Did you know...
COSHH stands for the 'Control of Substances Hazardous to Health', which is a set of regulations that help protect those working with harmful substances and materials. Discover more in our article 'Everything you need to know about COSHH'.

Fire safety is, of course, an important issue to account for in the laboratory and is one of the reasons the science laboratory is generally designed differently from other school classrooms. For fire prevention in your school, your risk assessment should identify what could cause a fire, for instance a naked flame with chemicals that burn, and who might be at risk.

Therefore, the appropriate fire extinguishers must be suitably located and easy accessible. If you're unsure about what type of fire extinguisher you might need around your school, we've written a fire safety guide on the 6 fire classes and 5 types of extinguishers.

School health and safety risks in the science lab
Staff and pupils must wear correct PPE when conducting experiments with harmful substances.

Health and safety in the ICT suite

Have you ever noticed that the school computer room is darker? Well, that's because the lighting recommendation for an ICT suite ('Category 2') is lower than for other classrooms in order to provide a suitable contrast between the computer screen and background environment. This is why you'll usually find blinds covering the windows in these rooms.

As highlighted by health and safety risks in the classroom, electrical wires should be boxed off so they are not be accessible to students. Computers and other electrical appliances found in the ICT suite need to be protected from exposure to liquids as spillages can lead to electrical fires. You should also beware of overloaded plug sockets or extension cables, which are a fire hazard.

Computer room health and safety risks in schools

Health and safety in the dining hall

Allergies and other such intolerances to certain foods can lead to very serious health implications. Students and staff are likely to be aware of any allergies or intolerances that they may have, however, it is vital that the school also understands which individuals have specific dietary requirements and that these are provisioned, in order to provide protection from an emergency situation occurring, such as an allergic reaction.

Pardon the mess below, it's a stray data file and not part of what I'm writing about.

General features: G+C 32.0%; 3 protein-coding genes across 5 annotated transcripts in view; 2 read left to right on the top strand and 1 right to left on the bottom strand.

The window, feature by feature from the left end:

Maintaining high food hygiene standards is important in preventing foodborne illnesses and staff should be able to identify and spot symptoms of these illnesses. Foodborne illnesses are caused by contamination of foods and can occur at any point during food production. Setting food safety and hygiene standards for your school can be achieved by following HACCP (Hazard Analysis and Critical Control Point) guidelines, which helps your organisation identify any critical control points to focus on in order to remove or reduce food safety risks to a safe level. Your food safety management procedures should also outline what action needs to be taken and records should be kept.

The combustion of cooking oils and fats present a fire risk, which can be treated with a Wet Chemical fire extinguisher (likely to be a different type of fire extinguisher than others around the school campus). The cooking staff have a duty to ensure the kitchen is well maintained with high food hygiene standards and general cleaning, for the purpose of both preventing cooking fires and promoting the health of students and staff eating in the school's dining hall.

Dining hall health & safety risks in schools

Health and safety on the sports field

Sports and Physical Education (PE) present a different risk for students. Unlike other classes, these activities are generally held outdoors (unless the school uses a sports hall as well).

Contact sports such as football and rugby are widely enjoyed in schools throughout the UK. They are not without their dangers, though. Injuries typically include bleeding and sometimes broken bones. Members of staff should be First Aid trained so that they can attend to these injuries immediately and that they are well-versed in the procedure of calling emergency services if needed.


Concussion in Schools
This course gives sports coaches and teachers an understanding of how to identify and manage concussion, as well as preventative measures to minimise the risk of concussion.

Another injury that can occur whilst playing contact, and sometimes non-contact, sports is concussion. Treatment for concussion, which is a temporary injury to the brain following a blow or bump to the head, is even more urgent for babies, small children and teenagers as their brains are still growing.

Health and Safety risks on the school sports field

Health and safety during off-site activities

School trips are exciting occasions for students and staff. It's unusual, though, for teachers and parents not to worry about the safety of their kids leaving the school site. By making sure that every activity for the trip has been planned and risk assessed in advance, your school should be prepared to deliver a great day-out, or week away, with less stress.

As off-site excursions range substantially, it is difficult to lay out specific health and safety guidelines for schools. However, the significance of carrying out a rigorous risk assessment must not be understated.

Off-site health and safety for schools

Health and safety in schools need not be a daunting prospect. With effective maintenance of school facilities and regular teacher training, which can be integrated into school INSET days, your pupils and staff can focus on enjoying the school day in a safe environment.